A fiddle created for the National Museum of Scotland by local luthier Ewen Thomson was showcased by some of Shetland’s finest musical talent on Thursday at a free concert in the Museum and Archives boat hall.
The event was introduced by assistant curator of ethnomusology at the National Museums Scotland, Susan Landowski, who thanked the museum for hosting the event and providing a stunning setting for the performance.
First up to perform was Young Fiddler of the Year for 2008 Maggie Adamson, who plays a Ewen Thomson fiddle herself and who played two rousing sets. She was followed by Ryan Stevenson, who won the traditional section of the competition that year. Current Young Fiddler of the Year Chapman Cheng also played, as did former winners Danny Garrick, Ryan Couper and Kaela Jamieson.
Miss Jamieson, a fifth year pupil at the Anderson High School, won the Traditional Young Fiddler of the Year in 2007. She played the beautiful slow air slow air Aald Noost, written by Robert Jamieson, and a set of reels, the Fully Rigged Ship and the New Rigged Ship.
She said of Ewen’s fiddle: “It’s lovely, it’s got a really lovely sound and nice tone to it.”
The free performance was the only chance for Shetlanders to hear the instrument before it is sent to Edinburgh, where it will be displayed in the Royal Museum, which is currently undergoing renovations and will reopen in 2011.
The £46 million project will see the gallery transformed into a “21st century museum experience” and will feature 16 new galleries, including one dedicated to Performance and Lives, where the Shetland fiddle will be displayed as part of Scotland’s musical heritage.
Mr Thomson was commissioned by the National Museum in April, which he said came as “a bit of a shock to him”.
He said: “I’m absolutely flattered to have been asked to do it, it’s a huge honour to make a fiddle for a museum.
“When the lady – the assistant curator at the time – called and asked if I would consider making a fiddle I asked how they had come to me and she said my name just kept coming up when they were looking into it. It was a bit of a shock.”
Originally from Fair Isle, Mr Thomson currently works from his workshop at home in Channerwick.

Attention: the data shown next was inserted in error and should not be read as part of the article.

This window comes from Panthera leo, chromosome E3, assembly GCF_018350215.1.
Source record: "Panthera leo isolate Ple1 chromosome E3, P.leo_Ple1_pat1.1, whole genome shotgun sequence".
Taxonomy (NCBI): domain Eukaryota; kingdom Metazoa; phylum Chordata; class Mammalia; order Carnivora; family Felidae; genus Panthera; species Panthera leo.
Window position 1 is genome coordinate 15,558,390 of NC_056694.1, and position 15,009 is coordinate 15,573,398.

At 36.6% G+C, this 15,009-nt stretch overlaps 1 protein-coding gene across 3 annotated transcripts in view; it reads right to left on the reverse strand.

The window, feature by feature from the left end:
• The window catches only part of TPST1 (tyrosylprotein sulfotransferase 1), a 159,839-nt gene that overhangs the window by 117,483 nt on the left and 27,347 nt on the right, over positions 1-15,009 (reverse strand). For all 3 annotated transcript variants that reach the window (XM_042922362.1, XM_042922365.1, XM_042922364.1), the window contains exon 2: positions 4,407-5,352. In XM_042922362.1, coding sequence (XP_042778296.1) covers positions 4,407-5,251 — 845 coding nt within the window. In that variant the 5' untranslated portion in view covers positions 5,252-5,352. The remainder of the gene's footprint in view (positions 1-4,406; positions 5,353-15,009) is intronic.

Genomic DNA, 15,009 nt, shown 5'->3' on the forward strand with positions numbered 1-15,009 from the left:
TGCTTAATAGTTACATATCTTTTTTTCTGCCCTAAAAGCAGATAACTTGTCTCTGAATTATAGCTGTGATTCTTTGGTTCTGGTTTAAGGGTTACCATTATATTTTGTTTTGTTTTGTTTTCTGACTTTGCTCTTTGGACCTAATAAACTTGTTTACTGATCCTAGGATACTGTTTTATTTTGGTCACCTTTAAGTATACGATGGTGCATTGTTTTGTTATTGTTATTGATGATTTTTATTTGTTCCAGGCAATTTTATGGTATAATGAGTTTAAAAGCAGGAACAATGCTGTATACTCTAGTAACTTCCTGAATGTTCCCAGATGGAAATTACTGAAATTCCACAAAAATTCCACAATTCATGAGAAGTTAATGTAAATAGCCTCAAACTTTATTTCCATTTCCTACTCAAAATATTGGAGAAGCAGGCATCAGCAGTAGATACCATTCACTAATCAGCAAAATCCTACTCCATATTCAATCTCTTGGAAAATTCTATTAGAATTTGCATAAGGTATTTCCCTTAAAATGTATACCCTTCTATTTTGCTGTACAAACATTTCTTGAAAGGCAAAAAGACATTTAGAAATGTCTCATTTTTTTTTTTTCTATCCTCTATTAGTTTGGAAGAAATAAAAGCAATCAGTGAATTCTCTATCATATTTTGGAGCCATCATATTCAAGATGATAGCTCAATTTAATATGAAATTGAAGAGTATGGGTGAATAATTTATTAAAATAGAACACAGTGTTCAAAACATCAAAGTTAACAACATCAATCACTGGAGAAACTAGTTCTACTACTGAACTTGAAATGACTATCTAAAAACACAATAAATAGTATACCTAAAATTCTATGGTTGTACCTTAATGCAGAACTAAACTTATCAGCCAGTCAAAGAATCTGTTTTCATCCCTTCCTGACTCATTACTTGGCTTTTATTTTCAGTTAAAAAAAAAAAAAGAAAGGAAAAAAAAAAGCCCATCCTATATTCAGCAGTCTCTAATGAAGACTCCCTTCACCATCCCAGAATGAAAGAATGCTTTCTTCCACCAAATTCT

He became the youngest student ever to be accepted into the Newark School of Violin Making in Lincoln at the age of 16 before returning to Shetland in 1991 to set up his own business making and restoring fiddles, violins and cellos. A musician himself, he has played with various bands, most recently Fullsceilidh Spelemannslag.
Mr Thomson’s fiddles are much sought after both in Shetland and throughout the world, with many respected musicians favouring them.
The specification from the National Museum was for a traditional fiddle, and the instrument is typical of the others that Ewen builds.
He said: “They just wanted me to do what I do. I’ve gone for a modern varnish, as I do a lot of distressed or antiqued finishes.”
Making a fiddle will typically take Mr Thomson eight weeks from start to finish, though getting the commission in April meant he had a bit of time to play with: “It only really takes a couple of months to complete an instrument, so I knew I had quite a lot of time.”
Ms Lewandowski said: “We are thrilled to have one of Ewen’s fiddles in the national collections. His work is held in high esteem by some of Scotland’s finest musicians.
“This commission represents a fantastic opportunity to capture just one strand of a vibrant contemporary music scene which has roots imbedded in a rich and long-reaching tradition.”
Mr Thomson said he hopes to travel visit the exhibition when it is complete. He said: “I can’t quite believe that my fiddle is to be displayed in the National Museums of Scotland. I’m delighted that Shetland’s musical tradition will be represented in the new gallery and hope that millions of visitors from home and abroad will enjoy seeing it.”